Why did I love this book?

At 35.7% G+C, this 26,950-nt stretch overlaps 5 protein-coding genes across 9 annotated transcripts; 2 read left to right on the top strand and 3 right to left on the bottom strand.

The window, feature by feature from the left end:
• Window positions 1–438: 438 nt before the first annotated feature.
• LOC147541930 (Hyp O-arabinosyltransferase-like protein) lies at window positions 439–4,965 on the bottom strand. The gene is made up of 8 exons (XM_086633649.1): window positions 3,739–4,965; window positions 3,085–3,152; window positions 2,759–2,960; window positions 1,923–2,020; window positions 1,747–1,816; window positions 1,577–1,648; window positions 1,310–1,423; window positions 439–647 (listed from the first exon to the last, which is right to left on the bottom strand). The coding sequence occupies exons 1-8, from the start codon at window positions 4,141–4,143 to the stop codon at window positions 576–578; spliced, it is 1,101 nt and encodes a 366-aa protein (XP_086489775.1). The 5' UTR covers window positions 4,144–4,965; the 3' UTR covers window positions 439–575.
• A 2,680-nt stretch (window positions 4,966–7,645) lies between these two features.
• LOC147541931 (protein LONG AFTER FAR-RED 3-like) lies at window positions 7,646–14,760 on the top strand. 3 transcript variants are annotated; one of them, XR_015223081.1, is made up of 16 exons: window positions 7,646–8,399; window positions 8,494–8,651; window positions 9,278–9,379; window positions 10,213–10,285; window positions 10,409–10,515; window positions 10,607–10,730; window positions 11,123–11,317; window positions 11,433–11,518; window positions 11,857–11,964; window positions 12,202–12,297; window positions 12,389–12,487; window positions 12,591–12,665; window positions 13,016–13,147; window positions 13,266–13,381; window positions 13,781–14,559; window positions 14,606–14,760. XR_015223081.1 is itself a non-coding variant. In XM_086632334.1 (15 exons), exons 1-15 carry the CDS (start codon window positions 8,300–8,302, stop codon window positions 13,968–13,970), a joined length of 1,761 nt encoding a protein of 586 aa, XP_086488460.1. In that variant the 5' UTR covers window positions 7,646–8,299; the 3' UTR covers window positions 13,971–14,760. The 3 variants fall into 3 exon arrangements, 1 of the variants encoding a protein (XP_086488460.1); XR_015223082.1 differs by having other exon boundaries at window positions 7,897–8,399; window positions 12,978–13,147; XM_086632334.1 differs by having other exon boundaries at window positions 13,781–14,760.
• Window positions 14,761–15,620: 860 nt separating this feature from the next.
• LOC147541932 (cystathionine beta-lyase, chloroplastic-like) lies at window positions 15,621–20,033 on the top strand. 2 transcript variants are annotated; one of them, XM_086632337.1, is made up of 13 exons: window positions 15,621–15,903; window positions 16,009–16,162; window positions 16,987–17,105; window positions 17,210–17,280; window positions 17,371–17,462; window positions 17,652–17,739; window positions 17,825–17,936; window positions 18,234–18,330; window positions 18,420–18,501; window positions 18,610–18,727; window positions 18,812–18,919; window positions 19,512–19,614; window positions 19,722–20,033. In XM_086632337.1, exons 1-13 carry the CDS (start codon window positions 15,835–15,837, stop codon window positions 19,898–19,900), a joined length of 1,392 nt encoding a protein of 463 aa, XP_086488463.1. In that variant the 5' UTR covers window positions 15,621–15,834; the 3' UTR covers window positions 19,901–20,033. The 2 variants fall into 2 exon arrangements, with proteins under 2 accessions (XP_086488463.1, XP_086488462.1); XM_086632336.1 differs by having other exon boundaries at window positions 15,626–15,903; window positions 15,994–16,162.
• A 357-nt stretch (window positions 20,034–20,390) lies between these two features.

Geoff Dyer is one of the modern masters of post-genre literature. He has written numerous pioneering works of creative non-fiction, four novels, two collections of essays, and a study of English critic and fellow polymath John Berger. But Beautiful is his “book about jazz”, an impressionistic and semi-fictional evocation of the lives and music of seven legendary jazz figures—including Lester Young, Thelonious Monk, Chet Baker, and Bud Powell—interspersed with scenes from life on the road with Duke Ellington, and ending with an essay on jazz’s vital forces of “tradition, influence, and innovation”. A kind of extended improvisation on themes of inspiration, creativity, struggle, and self-destruction, and with many poetic turns of phrase, the book is the literary equivalent of much of the music I most like and admire: rooted in jazz, yet not defined by it. But Beautiful is brilliantly beyond category.